A tense atmosphere permeated the Khmer Rouge tribunal yesterday, as proceedings adjourned ahead of schedule for the second day in a row amid disagreements surrounding the court’s legal procedures.
Both Nuon Chea and Khieu Samphan were present for the beginning of yesterday’s hearing after walkouts by both their defence teams the previous day over the prosecution’s use of “written records of interviews” (WRIs) in document presentations.
The defendants, who have been indicted on charges of crimes against humanity and genocide, offered their support for their legal teams’ spontaneous decisions.
“This was the straw that broke the camel’s back . . . I want to make it clear now, I fully support the position of my defence counsel to leave the court room yesterday,” Chea told the court. “I have followed the proceedings very closely, and I have observed many witnesses [not speaking] the truth.”
Afterward, the trial chamber offered the defence the chance to put forth a legal argument for their boycott.
Instead, Chea defender Victor Koppe used his time to lash out at the chamber and the prosecution, sparing no words to demonstrate his annoyance.
“To be honest, [judge Jean-Marc Lavergne], I don’t really care what you think . . . I have nothing but contempt for the international judges of this tribunal,” Koppe said, admitting that he staged his walkout “without any legal justification”.
Arthur Vercken, the co-lawyer for Samphan’s defence team, joined the defence’s chorus of frustration and expressed his disapproval for the office of the co-prosecutor’s attempt to use interviews and records from cases 003 and 004 in Case 002/02.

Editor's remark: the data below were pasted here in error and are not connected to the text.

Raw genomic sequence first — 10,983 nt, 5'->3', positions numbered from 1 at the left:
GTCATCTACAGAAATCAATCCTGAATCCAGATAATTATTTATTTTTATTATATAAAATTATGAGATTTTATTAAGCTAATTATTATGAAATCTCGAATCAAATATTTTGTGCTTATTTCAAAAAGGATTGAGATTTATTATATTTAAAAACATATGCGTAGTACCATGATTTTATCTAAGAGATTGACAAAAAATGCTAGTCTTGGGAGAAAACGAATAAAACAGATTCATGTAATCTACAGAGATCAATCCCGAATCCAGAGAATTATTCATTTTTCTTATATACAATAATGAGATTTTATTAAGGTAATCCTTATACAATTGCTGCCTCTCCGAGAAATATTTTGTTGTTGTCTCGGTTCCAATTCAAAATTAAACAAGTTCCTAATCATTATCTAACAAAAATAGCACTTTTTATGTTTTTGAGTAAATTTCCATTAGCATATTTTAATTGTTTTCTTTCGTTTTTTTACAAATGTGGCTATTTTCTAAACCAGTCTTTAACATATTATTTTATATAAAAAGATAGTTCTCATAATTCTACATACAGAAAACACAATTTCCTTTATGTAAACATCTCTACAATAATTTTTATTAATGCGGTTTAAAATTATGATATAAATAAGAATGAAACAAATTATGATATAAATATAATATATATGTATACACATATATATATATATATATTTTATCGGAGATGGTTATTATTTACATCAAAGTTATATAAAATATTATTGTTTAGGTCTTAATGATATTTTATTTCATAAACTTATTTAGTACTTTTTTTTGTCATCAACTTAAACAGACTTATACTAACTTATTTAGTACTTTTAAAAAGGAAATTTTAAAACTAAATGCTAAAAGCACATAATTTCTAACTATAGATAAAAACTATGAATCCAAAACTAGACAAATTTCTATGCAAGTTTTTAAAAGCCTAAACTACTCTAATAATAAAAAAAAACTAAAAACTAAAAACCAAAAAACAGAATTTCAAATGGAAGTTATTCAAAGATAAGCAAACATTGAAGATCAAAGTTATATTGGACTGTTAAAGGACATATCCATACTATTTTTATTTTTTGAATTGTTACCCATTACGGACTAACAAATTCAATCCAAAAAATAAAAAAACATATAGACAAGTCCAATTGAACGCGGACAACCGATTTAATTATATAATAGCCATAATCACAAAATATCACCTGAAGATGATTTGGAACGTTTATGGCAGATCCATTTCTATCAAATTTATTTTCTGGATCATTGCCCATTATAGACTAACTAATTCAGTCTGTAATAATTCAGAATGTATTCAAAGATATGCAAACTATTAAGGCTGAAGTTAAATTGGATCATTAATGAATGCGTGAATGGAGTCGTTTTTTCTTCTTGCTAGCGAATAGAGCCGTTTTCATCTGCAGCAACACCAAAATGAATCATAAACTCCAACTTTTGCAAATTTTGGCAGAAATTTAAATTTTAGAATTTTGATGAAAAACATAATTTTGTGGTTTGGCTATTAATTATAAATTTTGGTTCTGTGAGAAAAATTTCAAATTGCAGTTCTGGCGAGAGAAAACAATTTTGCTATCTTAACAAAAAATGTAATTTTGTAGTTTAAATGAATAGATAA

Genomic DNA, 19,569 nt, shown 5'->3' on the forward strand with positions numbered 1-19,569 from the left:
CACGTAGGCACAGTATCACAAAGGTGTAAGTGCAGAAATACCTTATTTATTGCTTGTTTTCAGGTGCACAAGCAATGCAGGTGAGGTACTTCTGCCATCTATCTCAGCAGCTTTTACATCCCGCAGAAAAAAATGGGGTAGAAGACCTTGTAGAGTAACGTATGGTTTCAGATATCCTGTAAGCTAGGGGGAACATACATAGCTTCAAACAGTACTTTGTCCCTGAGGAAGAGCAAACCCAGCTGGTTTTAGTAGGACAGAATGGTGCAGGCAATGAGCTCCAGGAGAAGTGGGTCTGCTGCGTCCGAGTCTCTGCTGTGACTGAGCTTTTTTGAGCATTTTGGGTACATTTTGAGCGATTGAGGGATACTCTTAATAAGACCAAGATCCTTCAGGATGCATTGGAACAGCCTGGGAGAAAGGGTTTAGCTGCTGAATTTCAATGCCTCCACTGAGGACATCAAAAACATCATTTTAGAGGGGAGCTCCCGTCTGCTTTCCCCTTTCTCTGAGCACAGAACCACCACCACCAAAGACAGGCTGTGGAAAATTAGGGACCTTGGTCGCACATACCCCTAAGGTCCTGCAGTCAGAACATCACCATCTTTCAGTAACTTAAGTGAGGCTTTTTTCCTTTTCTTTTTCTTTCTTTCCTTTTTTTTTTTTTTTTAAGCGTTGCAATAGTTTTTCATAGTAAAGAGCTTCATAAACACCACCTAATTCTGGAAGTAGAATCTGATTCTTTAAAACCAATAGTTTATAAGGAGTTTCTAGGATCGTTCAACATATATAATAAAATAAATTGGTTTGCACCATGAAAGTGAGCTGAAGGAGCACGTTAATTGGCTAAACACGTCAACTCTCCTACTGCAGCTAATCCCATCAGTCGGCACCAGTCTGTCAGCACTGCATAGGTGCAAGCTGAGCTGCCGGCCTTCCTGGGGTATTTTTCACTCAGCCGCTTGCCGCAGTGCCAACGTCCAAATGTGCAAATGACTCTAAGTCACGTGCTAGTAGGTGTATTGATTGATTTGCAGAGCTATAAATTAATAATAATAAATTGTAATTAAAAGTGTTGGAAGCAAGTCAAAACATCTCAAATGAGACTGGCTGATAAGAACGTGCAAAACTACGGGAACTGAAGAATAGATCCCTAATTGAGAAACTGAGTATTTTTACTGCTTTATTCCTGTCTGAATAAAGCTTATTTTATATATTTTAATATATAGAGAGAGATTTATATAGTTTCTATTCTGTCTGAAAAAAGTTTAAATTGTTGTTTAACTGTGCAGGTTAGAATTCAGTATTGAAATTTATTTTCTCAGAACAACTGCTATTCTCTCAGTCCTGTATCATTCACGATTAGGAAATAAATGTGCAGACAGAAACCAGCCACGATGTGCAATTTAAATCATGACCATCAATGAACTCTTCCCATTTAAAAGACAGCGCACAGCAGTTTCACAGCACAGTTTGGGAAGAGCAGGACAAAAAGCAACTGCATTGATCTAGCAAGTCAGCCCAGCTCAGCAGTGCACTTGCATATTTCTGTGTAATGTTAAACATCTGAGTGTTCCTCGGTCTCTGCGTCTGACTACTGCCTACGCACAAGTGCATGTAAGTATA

“We have co-prosecutors that have been manipulating you [and] manipulating us,” Vercken said. “The co-prosecutor is using information that he obtains in cases 003 and 004, and introduces them in this case, where as normally, this should be completely prohibited.”
In between requests that the court warn Koppe over his inflammatory rhetoric, prosecutor William Smith questioned why it had taken so long for the defence to raise these concerns.
“The purpose of key document hearings is to highlight evidence the public may not have heard,” he said.
Civil party lead co-lawyer Marie Guiraud cited the recent death of Khmer Rouge “First Lady” Ieng Thirith as evidence that time was running out for the tribunal, and highlighted the need to move forward “with the participation of the defence and with the active participation of the defendants”.
Chamber president Nil Nonn adjourned court until Tuesday to allow time to decide how to move on with proceedings.